To be content in Seoul, ‘get involved’
December 05, 2007
Being married to someone who must travel for their job is often difficult for spouses, who are left struggling to find ways to fill their days in a new country.
“He goes to work, the kids go to school and wives end up getting bored,” said Joyce Doran, president of the British Association of Seoul, or BASS. But Doran, an English teacher, has had no trouble finding work as she accompanies her civil engineer husband on assignments around the world.
Still, Seoul was different. “I decided to stop and smell the roses for a while,” Doran said.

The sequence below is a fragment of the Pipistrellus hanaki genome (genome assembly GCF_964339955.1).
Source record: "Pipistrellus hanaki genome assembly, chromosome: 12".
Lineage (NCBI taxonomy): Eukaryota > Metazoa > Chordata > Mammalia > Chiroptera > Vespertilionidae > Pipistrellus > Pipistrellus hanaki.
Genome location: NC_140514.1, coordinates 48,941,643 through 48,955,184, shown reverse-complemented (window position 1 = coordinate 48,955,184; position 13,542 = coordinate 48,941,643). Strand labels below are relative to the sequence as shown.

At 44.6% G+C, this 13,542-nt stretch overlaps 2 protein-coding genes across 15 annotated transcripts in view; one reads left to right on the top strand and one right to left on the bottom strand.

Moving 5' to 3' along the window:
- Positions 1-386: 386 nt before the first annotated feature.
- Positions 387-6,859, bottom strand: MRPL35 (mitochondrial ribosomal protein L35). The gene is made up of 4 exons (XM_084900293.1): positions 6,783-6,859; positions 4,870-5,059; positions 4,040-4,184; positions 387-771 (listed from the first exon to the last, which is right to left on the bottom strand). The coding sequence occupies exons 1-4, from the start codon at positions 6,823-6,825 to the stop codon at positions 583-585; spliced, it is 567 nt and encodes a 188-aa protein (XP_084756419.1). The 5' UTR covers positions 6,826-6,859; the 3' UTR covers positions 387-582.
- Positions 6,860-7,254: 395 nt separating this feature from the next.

BASS, an organization that supports expatriate women, was the first such organization Doran has been involved in, and she quickly got swept up. “Here I was organizing tours and I didn’t know my way around the block. I took to it like a duck to water.”
BASS encourages members “to forge links with the community and not just hang around with other Brits,” Doran said. “When people come here we do congregate among our own, but working as a group makes it easier for us to branch out and make connections with the community.”
The key to life in Seoul? “You’ve got to get involved,” Doran said. “There are lots of opportunities to help those less fortunate than us.” By Richard Scott-Ashe